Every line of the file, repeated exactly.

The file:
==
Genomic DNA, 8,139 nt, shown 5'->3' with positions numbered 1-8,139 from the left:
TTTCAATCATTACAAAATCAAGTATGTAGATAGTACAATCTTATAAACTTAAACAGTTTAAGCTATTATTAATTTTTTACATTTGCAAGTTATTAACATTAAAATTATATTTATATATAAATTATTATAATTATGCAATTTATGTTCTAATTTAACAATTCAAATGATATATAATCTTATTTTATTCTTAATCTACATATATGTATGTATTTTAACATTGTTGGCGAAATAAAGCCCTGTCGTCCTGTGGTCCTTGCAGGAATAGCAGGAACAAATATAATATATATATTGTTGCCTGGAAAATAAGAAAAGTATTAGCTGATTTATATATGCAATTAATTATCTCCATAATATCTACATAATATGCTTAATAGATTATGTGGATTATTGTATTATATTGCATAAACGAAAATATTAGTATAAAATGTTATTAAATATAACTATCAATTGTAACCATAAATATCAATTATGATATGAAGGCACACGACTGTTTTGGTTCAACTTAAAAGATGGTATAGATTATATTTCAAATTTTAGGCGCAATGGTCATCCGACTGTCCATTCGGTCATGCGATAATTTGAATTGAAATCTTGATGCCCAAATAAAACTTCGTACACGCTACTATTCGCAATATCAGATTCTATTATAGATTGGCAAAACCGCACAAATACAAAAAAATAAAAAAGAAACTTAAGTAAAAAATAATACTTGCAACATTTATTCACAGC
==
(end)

Genomic DNA, 8,139 nt, shown 5'->3' with positions numbered 1-8,139 from the left:
TTTCAATCATTACAAAATCAAGTATGTAGATAGTACAATCTTATAAACTTAAACAGTTTAAGCTATTATTAATTTTTTACATTTGCAAGTTATTAACATTAAAATTATATTTATATATAAATTATTATAATTATGCAATTTATGTTCTAATTTAACAATTCAAATGATATATAATCTTATTTTATTCTTAATCTACATATATGTATGTATTTTAACATTGTTGGCGAAATAAAGCCCTGTCGTCCTGTGGTCCTTGCAGGAATAGCAGGAACAAATATAATATATATATTGTTGCCTGGAAAATAAGAAAAGTATTAGCTGATTTATATATGCAATTAATTATCTCCATAATATCTACATAATATGCTTAATAGATTATGTGGATTATTGTATTATATTGCATAAACGAAAATATTAGTATAAAATGTTATTAAATATAACTATCAATTGTAACCATAAATATCAATTATGATATGAAGGCACACGACTGTTTTGGTTCAACTTAAAAGATGGTATAGATTATATTTCAAATTTTAGGCGCAATGGTCATCCGACTGTCCATTCGGTCATGCGATAATTTGAATTGAAATCTTGATGCCCAAATAAAACTTCGTACACGCTACTATTCGCAATATCAGATTCTATTATAGATTGGCAAAACCGCACAAATACAAAAAAATAAAAAAGAAACTTAAGTAAAAAATAATACTTGCAACATTTATTCACAGC